Seeing your child walking around with flat feet can be concerning for many parents. The questions that we most get from parents bringing their kids in for their foot health checks include:
- Is it normal for their feet to be so flat?
- Are flat feet going to cause them pain or problems in the future?
- They seem to trip a lot – is that related to their flat feet?
- Should children have orthotics? Would orthotics help for flat feet?
- What should I do to help them form arches?
So today, our team of experienced podiatrists from Tahmoor & Wollondilly have answered all these questions to help you know what to do if your child has flat feet!
1. Is it normal for children to have flat feet?
If your child is aged below seven years, then in most cases, yes their flat feet are likely to be normal up to this age. When your child is first born, their feet will have a big fat pad and no strong, defined foot muscles yet – so don’t worry about whether an arch is forming until your child is at least a couple of years old.
While kids are growing and their feet and legs are developing, they go through a lot of changes – you may notice your child go through periods of in-toeing, out-toeing, toe-walking – and even having slightly knocked knees or bowed legs. It’s all part of the growth and development process as things change and they become more confident and stable on their feet.
After the age of seven, we do expect that an arch will have developed – and if it hasn’t, then they may just have a naturally flatter food posture. Circling back to the question of ‘normal’, we tend to look at this more in the context of what other symptoms or problems may also be present. Flat feet are not ‘abnormal’ on their own – neither are high-arched feet or neutral feet with a moderate arch.
What rings some alarm bells for us is when flat foot posture is paired with foot and leg pain, muscle tiredness or overuse, injuries, being unable to run as fast as other kids in the same class, and so on. This often means that the foot posture is interfering with healthy lower limb function, and your child may need some help to fix this.
2. Are their flat feet going to cause them pain or problems in the future?
Does having flat feet guarantee foot pain or problems in the future? No. Can it increase their risk and make them more vulnerable to future problems? Yes. And it’s a simple matter of anatomy and physiology.
Flat feet roll down further towards the ground and therefore stretch and strain muscles, ligaments and tendons more so than a ‘neutral’ arch does. When this occurs repetitively over time, the additional strain – or even overdoing it on a specific day – can lead to tissue damage and painful symptoms.
This can still occur in children that do have an arch, but the likelihood in children with flat feet is higher. It’s important to note that some children and ultimately adults will go through their entire lives with flat feet and no resulting foot pains – though there are so many variables that must be considered here like their physical activity involvement, the support they get from their footwear, and more.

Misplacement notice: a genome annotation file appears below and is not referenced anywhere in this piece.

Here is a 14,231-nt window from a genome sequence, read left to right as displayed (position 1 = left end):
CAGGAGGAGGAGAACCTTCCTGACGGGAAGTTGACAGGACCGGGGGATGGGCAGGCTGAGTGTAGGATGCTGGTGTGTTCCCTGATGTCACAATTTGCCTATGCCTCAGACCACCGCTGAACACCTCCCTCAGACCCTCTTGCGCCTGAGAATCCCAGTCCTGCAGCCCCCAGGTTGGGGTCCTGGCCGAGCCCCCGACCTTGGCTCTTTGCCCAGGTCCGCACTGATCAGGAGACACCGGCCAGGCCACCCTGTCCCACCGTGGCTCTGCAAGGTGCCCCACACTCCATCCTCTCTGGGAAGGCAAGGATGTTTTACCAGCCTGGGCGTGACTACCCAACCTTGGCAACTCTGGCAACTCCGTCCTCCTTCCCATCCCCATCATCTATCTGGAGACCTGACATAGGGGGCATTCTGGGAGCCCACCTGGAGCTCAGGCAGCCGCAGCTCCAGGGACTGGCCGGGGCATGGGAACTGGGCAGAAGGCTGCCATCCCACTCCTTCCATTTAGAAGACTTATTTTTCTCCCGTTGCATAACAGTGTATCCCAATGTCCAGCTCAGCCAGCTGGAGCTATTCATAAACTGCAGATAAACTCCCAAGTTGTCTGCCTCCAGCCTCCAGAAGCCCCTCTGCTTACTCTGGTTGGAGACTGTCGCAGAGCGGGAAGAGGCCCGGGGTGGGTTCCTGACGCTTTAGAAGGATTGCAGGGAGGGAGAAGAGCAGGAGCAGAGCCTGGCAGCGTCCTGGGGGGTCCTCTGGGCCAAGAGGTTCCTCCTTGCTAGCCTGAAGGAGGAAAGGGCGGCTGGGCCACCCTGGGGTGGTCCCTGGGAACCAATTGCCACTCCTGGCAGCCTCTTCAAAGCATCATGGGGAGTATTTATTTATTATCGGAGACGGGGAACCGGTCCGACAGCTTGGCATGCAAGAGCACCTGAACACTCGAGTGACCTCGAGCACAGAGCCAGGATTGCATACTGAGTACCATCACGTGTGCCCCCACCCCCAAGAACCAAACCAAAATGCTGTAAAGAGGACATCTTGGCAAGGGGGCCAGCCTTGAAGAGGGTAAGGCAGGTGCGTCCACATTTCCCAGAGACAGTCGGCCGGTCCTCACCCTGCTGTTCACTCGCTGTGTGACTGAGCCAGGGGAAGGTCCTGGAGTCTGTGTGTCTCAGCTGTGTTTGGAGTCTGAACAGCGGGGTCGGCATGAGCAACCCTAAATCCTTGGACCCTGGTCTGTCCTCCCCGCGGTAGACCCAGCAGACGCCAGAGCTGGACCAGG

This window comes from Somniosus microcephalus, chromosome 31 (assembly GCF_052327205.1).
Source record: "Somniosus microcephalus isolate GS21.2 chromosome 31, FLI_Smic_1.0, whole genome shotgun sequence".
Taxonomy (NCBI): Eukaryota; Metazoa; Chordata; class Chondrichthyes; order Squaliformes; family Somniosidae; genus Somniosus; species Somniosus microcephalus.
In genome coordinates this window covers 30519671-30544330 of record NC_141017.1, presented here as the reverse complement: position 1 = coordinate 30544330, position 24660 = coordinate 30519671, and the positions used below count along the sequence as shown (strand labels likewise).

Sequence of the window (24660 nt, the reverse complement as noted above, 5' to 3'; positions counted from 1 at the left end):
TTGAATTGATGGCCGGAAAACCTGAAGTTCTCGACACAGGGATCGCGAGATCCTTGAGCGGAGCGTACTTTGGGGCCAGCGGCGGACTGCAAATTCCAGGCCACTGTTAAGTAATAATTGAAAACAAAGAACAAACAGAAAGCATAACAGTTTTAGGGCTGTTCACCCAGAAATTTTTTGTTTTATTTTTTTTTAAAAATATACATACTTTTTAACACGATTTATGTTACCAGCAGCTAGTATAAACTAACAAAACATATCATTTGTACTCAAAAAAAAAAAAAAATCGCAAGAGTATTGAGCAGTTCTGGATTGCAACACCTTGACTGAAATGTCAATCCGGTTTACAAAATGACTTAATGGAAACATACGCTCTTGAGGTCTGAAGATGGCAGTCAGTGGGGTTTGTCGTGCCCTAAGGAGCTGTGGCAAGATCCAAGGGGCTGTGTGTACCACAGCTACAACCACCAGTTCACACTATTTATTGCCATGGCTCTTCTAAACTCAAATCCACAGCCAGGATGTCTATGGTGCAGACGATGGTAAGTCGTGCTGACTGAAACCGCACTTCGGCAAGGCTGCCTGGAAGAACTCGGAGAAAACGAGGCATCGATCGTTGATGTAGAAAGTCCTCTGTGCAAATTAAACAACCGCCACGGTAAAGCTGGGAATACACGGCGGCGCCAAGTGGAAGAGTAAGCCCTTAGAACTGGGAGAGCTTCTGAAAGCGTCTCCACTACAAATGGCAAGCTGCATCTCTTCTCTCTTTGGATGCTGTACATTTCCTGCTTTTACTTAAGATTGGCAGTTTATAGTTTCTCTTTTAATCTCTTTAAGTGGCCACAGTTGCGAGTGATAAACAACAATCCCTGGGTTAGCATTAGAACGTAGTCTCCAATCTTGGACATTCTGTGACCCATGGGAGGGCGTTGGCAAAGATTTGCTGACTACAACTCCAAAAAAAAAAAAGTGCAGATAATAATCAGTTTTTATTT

My child seems to trip a lot – is that related to their flat feet?
It may be! When a flat foot type causes the muscles of the feet and legs to be overused, they can tire much more easily, and so it may be harder for your child to clear the ground and instead they may trip over their feet. So yes, it may – or it may be related to another problem that results in a foot drop or decreased muscles strength in the feet and legs – as one of many examples.
Should children have orthotics? Would orthotics help for flat feet?
Must all children with flat feet have orthotics? No.
Can orthotics help by supporting the foot and arch, and therefore reduce muscle tiredness and overuse injury risk? Yes, absolutely.
Are orthotics safe and comfortable for kids? Yes – they often have a much easier time getting used to them than adults do.
The best way to answer this is to acknowledge any symptoms, pains or other consequences that your child is experiencing as a result of their flat fleet. If they’re getting aches and pains then yes, it is likely that we’d use orthotics as part of their treatment plan as orthotics are an easy and effective way of giving their feet the support they are naturally lacking.
If your child has flat feet, is active, but experiences no pains and problems – then no we wouldn’t tell you that your child needs orthotics. Could they still benefit from them by reducing the risk of future injury? Sure – but that’s a choice that you would need to make as opposed to a recommendation from us in terms of solving a current problem.
What can I do to help my child form arches?
There is no single thing that can be done that will guarantee that your child develops an arch. This is because it largely depends on your child’s foot structure and the characteristics of their bones, muscles and tissues – which is largely determined by their genetics. With this said, things like wearing good supportive shoes may help.
Our best advice is to shift the focus away from the presence or absence of arches, and move it to the presence or absence of foot pain, niggles or aches, regular tripping or falling, balance or coordination issues, inability to keep up with others in their class during sports, and so on. These are much clearer indicators that something is wrong, and as with anything, it may be linked to their foot type and posture.
Still worried about your children’s feet?
As a parent, we always recommend trusting your intuition and going with your gut. If you’re concerned about your child’s feet, our experienced podiatry team here in Tahmoor, Sydney is here to help. Book their appointment with us by calling (02) 8405 6850 or book online here.